Harriet commented on the previous post that she has treasures that came to her from our mother in a mended state. Both my mother and dad mended things that broke and went on as if it were just the same. And that reminded me . . .
On visits to Portland, Mother and I would call on Aunt Neill Fohl at her apartment in Lake Oswego. Aunt Neill was the widow of my grandfather’s younger brother. We enjoyed getting to know her.
Aunt Neill had a pair of beautiful antique electric table lamps. The base included a red glass bowl hung with prisms. As we admired them, Aunt Neill mentioned that one of them was cracked. It made no difference to their decorative effect in her living room.
Aunt Neill passed away, and in the summer of 1974, Mother received a phone call from Aunt Neill’s niece. She asked if Mother wanted the antique lamps -- and would she buy them? (Can’t quite remember the price – probably $75 each.) I had some thoughts on the matter, which I kept to myself, but Mother said yes. Obviously, she could see the lamps gracing her living room, and Daddy loved old glass. So – there you have it. We were on our way to Lake Oswego to buy the lamps.
I don’t remember anything about the trip or taking possession of the lamps – just that we did it. Daddy wrapped them carefully in old blankets to protect them. Mother and Daddy were always careful in the handling of things. Well, mostly always . . .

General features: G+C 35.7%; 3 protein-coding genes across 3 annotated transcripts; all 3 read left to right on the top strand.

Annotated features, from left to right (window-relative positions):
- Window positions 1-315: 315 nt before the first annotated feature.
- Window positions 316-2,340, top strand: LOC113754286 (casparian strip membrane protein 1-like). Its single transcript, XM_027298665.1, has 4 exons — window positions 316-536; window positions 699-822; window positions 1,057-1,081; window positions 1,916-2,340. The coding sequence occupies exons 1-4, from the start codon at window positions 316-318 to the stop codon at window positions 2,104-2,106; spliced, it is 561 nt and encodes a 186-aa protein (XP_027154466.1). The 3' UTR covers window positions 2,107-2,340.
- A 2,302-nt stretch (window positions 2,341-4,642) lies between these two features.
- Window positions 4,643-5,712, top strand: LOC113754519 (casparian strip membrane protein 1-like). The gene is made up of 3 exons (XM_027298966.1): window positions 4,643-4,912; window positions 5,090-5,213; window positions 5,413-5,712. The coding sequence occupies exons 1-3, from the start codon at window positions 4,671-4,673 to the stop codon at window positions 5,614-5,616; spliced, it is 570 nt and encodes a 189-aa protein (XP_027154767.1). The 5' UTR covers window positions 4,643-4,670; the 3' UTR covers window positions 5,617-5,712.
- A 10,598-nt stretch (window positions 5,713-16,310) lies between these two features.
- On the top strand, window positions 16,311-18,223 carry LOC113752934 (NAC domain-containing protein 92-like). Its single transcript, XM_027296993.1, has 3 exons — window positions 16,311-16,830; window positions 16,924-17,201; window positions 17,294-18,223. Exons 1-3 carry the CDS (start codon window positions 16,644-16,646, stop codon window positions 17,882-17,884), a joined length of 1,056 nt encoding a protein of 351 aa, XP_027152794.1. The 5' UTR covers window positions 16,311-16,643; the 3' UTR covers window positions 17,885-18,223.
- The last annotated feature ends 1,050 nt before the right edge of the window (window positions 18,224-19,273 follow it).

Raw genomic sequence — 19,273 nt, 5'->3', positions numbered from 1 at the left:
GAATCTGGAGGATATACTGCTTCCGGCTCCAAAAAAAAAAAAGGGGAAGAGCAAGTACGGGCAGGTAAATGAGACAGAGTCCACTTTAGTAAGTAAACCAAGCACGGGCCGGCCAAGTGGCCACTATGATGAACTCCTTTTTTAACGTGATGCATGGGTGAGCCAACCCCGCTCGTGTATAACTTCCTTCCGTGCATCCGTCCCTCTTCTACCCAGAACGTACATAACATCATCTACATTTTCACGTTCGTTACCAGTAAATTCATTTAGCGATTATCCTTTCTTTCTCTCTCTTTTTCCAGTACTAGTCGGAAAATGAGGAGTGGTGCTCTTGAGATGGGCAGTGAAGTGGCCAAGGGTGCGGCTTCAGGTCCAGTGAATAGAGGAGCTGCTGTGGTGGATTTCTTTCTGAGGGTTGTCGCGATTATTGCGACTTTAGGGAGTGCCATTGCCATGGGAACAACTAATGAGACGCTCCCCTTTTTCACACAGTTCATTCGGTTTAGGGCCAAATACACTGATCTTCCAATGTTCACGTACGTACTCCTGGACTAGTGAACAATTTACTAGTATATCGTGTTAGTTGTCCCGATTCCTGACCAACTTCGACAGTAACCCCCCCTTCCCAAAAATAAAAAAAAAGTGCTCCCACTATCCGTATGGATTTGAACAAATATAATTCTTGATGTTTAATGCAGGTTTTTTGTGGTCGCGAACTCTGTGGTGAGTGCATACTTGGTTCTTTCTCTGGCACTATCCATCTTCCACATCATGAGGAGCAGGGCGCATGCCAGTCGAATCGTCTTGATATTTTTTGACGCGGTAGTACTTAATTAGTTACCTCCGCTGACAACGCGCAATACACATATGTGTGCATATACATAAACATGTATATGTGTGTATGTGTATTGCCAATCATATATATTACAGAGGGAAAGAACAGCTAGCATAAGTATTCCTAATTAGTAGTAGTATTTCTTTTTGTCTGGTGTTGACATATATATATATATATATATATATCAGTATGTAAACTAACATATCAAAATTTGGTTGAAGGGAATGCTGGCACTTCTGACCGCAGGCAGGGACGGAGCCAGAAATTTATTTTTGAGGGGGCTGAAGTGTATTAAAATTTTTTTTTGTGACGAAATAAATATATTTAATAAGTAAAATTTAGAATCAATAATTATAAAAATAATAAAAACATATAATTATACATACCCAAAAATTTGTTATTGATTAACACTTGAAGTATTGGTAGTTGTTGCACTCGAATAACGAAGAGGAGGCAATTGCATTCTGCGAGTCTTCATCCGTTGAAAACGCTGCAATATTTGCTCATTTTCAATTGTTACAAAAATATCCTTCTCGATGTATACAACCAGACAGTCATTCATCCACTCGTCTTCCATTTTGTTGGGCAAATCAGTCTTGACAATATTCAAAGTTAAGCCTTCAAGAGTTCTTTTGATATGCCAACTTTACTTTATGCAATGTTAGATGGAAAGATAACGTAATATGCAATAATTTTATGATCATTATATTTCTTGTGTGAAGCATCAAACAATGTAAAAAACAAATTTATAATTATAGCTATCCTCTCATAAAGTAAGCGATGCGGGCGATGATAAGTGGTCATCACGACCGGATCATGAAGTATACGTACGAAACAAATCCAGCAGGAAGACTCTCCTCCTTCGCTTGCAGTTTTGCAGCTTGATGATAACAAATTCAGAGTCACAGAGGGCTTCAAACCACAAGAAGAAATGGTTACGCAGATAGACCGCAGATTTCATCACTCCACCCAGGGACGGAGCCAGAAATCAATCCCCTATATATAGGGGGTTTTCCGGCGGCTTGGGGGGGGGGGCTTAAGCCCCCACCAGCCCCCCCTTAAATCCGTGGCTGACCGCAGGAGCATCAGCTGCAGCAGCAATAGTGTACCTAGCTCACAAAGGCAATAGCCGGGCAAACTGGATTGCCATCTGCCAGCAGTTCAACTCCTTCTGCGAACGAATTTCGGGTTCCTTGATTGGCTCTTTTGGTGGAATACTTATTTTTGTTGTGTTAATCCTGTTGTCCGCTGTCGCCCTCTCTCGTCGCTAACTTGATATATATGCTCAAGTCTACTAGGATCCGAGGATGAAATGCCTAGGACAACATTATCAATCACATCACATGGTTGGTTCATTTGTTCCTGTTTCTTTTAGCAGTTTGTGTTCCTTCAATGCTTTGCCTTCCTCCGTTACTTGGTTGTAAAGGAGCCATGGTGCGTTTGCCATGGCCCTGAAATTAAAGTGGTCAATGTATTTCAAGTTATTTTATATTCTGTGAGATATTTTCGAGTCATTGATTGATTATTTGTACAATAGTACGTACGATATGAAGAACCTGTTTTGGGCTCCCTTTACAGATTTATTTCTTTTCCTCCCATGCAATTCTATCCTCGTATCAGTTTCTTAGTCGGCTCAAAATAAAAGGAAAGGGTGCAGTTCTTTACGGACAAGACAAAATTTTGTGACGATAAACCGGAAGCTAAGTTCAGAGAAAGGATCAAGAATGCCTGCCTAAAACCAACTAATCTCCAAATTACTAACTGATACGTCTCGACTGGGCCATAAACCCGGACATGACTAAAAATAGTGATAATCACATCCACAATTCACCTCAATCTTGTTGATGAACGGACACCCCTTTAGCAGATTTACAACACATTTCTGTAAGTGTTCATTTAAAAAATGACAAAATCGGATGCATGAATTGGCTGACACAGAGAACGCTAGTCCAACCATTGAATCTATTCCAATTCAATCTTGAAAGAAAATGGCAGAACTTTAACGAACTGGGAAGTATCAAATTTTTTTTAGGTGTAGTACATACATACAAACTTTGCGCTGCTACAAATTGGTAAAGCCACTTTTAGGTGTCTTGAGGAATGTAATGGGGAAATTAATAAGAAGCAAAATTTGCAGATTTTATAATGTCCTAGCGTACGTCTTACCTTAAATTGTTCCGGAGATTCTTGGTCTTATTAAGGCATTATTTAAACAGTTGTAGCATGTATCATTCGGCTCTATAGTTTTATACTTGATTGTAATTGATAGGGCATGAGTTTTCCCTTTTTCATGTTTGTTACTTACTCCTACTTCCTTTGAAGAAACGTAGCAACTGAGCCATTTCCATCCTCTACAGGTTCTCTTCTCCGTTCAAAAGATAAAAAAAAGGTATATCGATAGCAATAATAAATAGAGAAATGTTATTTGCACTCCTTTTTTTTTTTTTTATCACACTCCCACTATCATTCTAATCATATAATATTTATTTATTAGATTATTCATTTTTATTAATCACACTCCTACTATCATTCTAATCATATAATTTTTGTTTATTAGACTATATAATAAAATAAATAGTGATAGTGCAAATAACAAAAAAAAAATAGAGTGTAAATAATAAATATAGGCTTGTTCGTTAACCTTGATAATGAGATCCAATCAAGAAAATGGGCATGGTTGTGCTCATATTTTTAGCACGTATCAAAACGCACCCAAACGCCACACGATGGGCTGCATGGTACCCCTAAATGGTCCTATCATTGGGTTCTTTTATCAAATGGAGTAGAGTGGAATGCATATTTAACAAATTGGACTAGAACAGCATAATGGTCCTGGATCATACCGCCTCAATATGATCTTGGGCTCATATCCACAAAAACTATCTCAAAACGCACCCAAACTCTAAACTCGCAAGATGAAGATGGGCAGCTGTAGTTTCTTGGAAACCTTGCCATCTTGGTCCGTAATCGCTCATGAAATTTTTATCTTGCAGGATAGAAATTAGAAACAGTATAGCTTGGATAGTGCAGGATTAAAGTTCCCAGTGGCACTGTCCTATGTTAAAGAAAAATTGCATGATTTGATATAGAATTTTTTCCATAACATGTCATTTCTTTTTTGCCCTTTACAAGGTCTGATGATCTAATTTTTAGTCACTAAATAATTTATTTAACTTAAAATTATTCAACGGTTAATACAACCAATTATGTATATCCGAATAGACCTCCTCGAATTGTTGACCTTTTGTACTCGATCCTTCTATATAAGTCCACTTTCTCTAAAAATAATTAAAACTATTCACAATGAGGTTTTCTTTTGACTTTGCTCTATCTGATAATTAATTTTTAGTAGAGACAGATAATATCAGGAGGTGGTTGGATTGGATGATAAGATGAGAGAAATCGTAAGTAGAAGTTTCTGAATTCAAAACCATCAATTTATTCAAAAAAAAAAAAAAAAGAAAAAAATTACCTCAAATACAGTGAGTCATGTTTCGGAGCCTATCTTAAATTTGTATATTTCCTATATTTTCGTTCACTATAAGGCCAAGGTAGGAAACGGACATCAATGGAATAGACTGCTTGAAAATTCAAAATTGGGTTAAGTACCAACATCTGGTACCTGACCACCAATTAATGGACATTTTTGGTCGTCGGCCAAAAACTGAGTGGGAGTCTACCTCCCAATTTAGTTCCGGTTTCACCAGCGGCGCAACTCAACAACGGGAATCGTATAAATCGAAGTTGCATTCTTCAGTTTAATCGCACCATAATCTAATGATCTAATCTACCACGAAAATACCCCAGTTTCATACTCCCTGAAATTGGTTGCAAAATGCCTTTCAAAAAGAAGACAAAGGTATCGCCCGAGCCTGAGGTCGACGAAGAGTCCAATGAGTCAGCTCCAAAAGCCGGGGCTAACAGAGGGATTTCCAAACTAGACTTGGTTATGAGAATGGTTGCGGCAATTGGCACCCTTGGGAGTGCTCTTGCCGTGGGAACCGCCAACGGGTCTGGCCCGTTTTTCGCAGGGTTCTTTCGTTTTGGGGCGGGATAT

But – when we got home, there was a boat parked in our driveway, and Daddy erroneously concluded that brother Chuck had bought it. In his excitement, he forgot what he was about and as he carried one of the lamps to the house, he squeezed it a bit too hard and the bowl broke into a myriad of little pieces. He was devastated. It was then that Mother remembered that one of the bowls was cracked.
In my opinion – then as well as now – we should have let it go. C’est la vie. However, Mother had a vision for how she would use the lamps and Daddy wanted to make it right. He found someone in Clarkston who advertised to mend broken antiques. I remember taking the lamp to this individual in a jillion pieces. She said it was important to get right on the mending process because glass will change shape a bit over time, making it difficult to fit the pieces together. As I stood there with my parents, I continued to think it was a lot of money to pay for nothing. What would we have in the end but a broken lamp, now compromised and even more susceptible to breakage? I don’t remember exactly what it cost – at least $100 – for this individual to painstakingly glue the pieces together, compounding the rather exorbitant purchase price. Seemed crazy to me.
Well, those lamps graced my parents’ living room for the rest of their days in the old family home, and they were proud of them. But I told my mother that I wanted nothing more to do with them – ever. I didn't want the responsibility of owning them. Frankly, I consider myself truly blessed that one of my children didn’t break those lamps right where they sat -- because, you know, as Mother used to say, "The house of too much trouble was not meant for little boys. . ." KW
[I was lucky to find a couple of snapshots good enough to show the two lamps.]